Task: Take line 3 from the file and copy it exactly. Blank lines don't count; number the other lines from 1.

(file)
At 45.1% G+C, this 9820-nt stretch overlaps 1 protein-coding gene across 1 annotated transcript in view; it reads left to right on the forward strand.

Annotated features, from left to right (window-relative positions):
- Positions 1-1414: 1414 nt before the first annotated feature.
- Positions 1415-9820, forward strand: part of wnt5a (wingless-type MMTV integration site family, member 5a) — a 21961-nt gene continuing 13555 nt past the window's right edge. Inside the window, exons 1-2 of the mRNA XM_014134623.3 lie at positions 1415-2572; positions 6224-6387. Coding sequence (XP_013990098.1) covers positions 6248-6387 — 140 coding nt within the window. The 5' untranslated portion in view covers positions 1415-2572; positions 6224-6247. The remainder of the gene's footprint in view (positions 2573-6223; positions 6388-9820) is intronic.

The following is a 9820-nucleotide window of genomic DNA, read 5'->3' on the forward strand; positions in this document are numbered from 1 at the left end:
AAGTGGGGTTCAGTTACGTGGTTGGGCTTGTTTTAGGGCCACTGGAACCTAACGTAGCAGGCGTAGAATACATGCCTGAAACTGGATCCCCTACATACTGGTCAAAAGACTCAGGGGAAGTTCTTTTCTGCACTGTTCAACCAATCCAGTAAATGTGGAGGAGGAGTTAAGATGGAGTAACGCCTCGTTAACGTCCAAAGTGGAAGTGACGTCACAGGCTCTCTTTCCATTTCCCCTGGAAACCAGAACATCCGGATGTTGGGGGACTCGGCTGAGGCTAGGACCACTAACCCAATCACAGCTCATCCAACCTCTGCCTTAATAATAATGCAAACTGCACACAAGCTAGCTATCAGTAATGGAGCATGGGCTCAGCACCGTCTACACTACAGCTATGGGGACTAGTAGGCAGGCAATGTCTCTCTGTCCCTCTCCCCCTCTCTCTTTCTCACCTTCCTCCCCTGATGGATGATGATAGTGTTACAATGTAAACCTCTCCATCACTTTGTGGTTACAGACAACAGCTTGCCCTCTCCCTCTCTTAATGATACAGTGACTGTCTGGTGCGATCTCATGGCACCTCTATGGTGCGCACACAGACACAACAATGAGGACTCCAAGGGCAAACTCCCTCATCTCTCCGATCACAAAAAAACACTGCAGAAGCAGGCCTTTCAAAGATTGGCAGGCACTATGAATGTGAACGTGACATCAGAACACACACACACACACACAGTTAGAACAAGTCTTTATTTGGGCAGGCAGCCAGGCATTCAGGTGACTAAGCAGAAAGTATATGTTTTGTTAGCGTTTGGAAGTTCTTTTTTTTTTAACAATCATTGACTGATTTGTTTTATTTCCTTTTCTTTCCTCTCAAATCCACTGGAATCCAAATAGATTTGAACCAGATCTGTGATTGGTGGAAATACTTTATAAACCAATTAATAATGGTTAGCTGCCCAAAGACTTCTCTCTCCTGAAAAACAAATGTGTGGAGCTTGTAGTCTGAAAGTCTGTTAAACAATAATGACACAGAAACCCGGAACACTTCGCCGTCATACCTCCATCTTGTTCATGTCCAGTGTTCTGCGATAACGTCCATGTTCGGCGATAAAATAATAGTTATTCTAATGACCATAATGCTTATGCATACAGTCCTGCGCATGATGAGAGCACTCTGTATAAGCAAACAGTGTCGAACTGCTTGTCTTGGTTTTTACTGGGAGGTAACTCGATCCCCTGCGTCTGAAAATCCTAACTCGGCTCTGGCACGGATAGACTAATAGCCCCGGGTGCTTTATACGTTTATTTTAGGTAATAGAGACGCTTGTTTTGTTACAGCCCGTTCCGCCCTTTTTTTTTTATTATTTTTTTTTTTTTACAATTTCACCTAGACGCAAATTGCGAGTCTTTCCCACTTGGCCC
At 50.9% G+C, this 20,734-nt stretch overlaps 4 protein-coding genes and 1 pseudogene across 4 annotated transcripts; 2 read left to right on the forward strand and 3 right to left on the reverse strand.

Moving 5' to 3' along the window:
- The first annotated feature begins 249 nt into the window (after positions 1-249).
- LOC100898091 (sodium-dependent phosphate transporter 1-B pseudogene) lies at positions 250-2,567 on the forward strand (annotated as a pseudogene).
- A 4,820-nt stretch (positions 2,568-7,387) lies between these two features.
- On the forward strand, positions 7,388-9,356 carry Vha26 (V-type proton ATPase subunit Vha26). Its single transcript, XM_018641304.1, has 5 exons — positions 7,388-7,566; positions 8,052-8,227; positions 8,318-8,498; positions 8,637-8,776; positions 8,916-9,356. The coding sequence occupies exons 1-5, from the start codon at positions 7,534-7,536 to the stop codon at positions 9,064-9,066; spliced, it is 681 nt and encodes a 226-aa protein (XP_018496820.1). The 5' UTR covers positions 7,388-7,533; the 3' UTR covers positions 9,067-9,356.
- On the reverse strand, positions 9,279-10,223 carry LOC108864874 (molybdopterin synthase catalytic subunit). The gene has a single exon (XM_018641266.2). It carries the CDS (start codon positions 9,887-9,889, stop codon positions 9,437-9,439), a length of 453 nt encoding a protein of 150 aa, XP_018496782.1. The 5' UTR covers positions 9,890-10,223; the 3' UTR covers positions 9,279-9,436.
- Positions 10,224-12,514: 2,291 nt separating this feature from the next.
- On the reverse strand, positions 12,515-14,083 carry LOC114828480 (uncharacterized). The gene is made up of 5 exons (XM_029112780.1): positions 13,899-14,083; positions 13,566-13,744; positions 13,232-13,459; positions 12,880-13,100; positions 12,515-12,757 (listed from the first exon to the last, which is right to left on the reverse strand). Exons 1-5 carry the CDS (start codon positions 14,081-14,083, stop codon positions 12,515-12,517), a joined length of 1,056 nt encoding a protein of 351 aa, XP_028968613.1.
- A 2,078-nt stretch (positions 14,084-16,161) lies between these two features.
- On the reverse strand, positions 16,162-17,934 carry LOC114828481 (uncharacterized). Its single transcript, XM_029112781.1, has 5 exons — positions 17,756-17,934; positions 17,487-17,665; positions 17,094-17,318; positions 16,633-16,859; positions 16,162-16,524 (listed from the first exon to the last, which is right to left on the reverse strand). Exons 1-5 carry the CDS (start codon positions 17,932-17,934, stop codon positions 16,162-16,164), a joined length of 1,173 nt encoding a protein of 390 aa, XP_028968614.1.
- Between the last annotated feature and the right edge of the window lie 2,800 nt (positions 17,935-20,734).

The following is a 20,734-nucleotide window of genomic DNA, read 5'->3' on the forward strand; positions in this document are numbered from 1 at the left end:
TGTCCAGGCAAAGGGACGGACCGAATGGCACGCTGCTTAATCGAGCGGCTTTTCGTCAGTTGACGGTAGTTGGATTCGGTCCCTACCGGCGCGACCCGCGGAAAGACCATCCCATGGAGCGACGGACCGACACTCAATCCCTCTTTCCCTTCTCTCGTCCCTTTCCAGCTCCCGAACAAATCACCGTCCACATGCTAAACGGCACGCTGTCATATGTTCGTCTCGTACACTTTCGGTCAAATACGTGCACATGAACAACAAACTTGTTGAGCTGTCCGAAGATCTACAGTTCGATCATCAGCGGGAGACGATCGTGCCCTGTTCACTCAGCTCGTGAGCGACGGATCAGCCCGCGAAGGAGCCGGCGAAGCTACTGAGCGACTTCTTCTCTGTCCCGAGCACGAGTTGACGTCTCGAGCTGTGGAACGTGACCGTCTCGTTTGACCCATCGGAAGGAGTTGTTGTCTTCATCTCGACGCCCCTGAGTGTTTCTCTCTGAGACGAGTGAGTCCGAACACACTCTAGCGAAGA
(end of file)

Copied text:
- Positions 1-1414: 1414 nt before the first annotated feature.